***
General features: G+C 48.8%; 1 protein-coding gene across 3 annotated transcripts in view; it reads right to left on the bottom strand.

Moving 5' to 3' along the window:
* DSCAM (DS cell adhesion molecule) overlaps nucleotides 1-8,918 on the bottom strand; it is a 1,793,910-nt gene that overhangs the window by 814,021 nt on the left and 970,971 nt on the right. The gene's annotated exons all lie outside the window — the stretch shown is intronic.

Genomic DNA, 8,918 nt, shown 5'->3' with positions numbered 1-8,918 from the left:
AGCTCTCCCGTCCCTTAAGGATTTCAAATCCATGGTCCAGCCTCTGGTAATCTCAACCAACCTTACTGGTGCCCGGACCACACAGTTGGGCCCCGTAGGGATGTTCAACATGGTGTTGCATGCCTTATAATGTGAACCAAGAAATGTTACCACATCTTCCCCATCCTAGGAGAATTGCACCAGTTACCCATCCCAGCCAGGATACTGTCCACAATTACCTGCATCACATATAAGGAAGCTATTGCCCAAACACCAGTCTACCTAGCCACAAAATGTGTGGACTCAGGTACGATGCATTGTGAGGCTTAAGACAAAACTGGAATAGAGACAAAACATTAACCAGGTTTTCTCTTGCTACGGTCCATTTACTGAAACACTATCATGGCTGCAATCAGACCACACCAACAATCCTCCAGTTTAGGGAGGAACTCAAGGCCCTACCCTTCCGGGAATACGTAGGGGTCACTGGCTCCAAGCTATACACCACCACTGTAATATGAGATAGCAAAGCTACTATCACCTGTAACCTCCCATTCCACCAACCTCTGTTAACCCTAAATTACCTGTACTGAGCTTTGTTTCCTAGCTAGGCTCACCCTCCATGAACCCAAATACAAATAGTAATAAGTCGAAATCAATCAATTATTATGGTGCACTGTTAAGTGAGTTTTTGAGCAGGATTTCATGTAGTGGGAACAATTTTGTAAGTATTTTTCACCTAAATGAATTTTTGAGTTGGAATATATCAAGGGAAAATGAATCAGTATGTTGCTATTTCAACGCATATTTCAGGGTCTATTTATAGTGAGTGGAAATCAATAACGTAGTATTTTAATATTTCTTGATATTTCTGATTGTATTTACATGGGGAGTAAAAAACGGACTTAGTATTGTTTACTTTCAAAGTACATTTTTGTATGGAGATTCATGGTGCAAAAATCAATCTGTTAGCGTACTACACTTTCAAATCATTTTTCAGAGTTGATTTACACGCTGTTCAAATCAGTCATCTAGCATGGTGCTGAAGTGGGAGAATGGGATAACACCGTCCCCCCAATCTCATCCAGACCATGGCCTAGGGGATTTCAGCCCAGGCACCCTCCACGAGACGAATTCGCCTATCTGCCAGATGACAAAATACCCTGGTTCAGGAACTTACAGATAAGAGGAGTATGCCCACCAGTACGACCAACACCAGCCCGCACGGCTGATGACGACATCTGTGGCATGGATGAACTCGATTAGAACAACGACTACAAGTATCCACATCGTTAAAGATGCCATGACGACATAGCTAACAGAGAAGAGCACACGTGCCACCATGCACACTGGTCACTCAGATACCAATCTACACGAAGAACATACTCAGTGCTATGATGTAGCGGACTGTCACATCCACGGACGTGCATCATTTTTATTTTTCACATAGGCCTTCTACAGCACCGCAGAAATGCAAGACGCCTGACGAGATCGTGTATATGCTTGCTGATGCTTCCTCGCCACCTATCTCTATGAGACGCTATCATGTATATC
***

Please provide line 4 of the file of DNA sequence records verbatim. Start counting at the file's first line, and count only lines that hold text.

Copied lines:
Genomic DNA, 8,918 nt, shown 5'->3' with positions numbered 1-8,918 from the left: